Paid, retention, viral.

Those are the three “engines of growth” suggested by Eric Ries in *The Startup Way*. Companies can pick one of the three to be great at, but they generally can’t manage more than that.

Why? How do these engines work with your innovation strategy? How do they differ and what are their limitations?

This is the first of three posts on these engines, starting with retention. I’ll explain each with some basic Innovation Accounting. There will be math, but **do not panic!** I will crunch the numbers for you.

## A Retention Rate Primer

Retention is a great engine of growth for early-stage innovation projects. If we acquire 1,000 customers each month and retain 50% of them, we wind up getting much *more* than 1,000 per month.

Organic Users Acquired | Users Retained from the Previous Month | Total Users | |

Month 1 | 1,000 | 0 | 1,000 |

Month 2 | 1,000 | 500 | 1,500 |

Month 3 | 1,000 | 750 | 1,750 |

Month 4 | 1,000 | 875 | 1,875 |

We will double our number of customers within 12 months — an annual growth rate of 100%. That’s certainly impressive.

We can use the same logic from our table above to draw a graph with a spreadsheet and see this growth over time. Organic Users Acquired (1000 per month) + Users Retained from the Previous Month = Total Users.

This is a self-reinforcing loop. As the Total Users goes up, the Users Retained goes up; and the more Users we retain, the higher number of Total Users.

But here’s the problem:

This is not the hockey stick graph that young tech startups look for.

While this may be a profitable and sustainable business, it has *limited growth*. Growth via retention approaches a limit that it cannot escape. It simply comes down to the math.

If acquisition is happening at a fixed organic rate, and there are no other engines of growth operating, then retention alone will never result in exponential growth. Even a company with 99% retention will approach a maximum limit (also known as an *asymptote*) over a long enough period of time.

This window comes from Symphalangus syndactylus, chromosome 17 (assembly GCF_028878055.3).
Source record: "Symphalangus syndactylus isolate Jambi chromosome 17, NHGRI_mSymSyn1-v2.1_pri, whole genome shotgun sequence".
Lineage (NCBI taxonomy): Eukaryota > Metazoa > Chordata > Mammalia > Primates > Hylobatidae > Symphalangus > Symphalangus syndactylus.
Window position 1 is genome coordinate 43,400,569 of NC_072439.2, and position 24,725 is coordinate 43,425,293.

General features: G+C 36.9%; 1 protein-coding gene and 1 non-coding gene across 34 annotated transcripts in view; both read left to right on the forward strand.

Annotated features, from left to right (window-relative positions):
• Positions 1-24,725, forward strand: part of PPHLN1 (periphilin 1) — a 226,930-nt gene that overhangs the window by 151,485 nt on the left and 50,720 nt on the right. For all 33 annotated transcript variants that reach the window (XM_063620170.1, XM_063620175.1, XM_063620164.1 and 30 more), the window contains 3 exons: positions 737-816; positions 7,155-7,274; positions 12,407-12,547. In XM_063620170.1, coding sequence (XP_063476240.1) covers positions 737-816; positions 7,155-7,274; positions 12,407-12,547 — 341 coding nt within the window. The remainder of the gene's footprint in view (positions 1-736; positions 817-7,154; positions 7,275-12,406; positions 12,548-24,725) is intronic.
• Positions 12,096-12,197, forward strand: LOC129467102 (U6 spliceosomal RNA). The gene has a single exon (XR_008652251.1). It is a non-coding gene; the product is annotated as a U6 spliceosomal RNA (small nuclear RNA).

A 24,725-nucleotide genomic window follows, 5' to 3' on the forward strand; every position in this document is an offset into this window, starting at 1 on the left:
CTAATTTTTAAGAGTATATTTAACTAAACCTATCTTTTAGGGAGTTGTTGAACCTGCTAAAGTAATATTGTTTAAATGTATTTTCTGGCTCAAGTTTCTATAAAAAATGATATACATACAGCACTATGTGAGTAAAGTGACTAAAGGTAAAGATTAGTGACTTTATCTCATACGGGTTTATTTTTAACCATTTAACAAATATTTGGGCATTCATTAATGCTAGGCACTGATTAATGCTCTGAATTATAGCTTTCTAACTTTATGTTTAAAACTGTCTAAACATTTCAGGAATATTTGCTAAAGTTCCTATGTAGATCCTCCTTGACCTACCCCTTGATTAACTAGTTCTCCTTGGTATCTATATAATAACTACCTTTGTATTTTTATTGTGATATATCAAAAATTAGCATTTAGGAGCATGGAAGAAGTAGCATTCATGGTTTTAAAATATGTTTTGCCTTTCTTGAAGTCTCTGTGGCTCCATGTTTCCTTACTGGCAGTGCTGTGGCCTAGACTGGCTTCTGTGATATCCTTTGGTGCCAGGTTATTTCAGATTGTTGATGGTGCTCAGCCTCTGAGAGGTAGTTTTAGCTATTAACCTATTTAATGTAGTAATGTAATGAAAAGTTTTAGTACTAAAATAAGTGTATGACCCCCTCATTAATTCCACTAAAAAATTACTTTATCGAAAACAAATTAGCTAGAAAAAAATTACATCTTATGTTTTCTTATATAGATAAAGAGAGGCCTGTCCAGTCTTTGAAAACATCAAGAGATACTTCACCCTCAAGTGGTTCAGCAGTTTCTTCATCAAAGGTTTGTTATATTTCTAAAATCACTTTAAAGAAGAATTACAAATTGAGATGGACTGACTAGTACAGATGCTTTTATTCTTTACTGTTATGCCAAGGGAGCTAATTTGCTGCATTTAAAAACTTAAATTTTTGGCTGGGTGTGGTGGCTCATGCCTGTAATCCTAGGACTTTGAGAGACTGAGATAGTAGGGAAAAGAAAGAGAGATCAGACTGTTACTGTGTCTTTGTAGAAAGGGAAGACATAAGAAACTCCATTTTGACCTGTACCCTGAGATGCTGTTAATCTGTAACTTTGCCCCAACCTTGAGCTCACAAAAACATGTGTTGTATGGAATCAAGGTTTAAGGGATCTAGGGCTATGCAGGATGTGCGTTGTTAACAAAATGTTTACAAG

Only companies with a retention rate of 100% can achieve unlimited growth. But the only places with 100% retention rates are the IRS and the graveyard, and even the former eventually loses its customers to the latter.

Companies that seek exponential growth can never achieve their goal with retention alone. There has to be another engine of growth. Share on X## A Good Retention Rate Still Needs Acquisition

Retention is less an engine of growth than an *amplifier* of growth. A startup with 100% retention but 0% acquisition will retain every user it gets, but will have zero users forever because it never acquires any in the first place.

The axiom is true: it’s easier to keep existing customers than to acquire new ones. But a startup with no user acquisition strategy cannot rely on retention to drive growth. Retention only allows you to keep what you’ve fought for. It always makes sense to try to keep your customers, but we cannot grow without user acquisition.

## What’s Your Level of Ambition?

This is not to say that retention isn’t a valuable focus for a company. A company with a 99% retention rate is probably a company worth investing in. But of course, most companies never achieve that level of retention.

Take streaming services, a wildly popular domain whose retention rates are relatively high. But the most popular ones, Disney+ and Netflix, only have retention rates of 74%. Even the most loyalty-driven industries — media and professional services — only hang on to 84% of their customers.

But whether retention is a sufficient engine of growth or not depends on the startup’s level of ambition.

If the goal is to achieve the unlimited growth of an exponential hockey stick, then retention alone will not do it. If the goals are to be sustainable, to have an impact, and to be profitable, then retention may be sufficient.

We can even calculate what level of retention will be necessary to achieve an arbitrary goal within a specific time period.

Over time, the revenue-per-month will converge to a maximum limit (asymptote) as we mentioned above. So we can construct a general formula to determine the exact limit of revenue-per-month based on any given retention rate.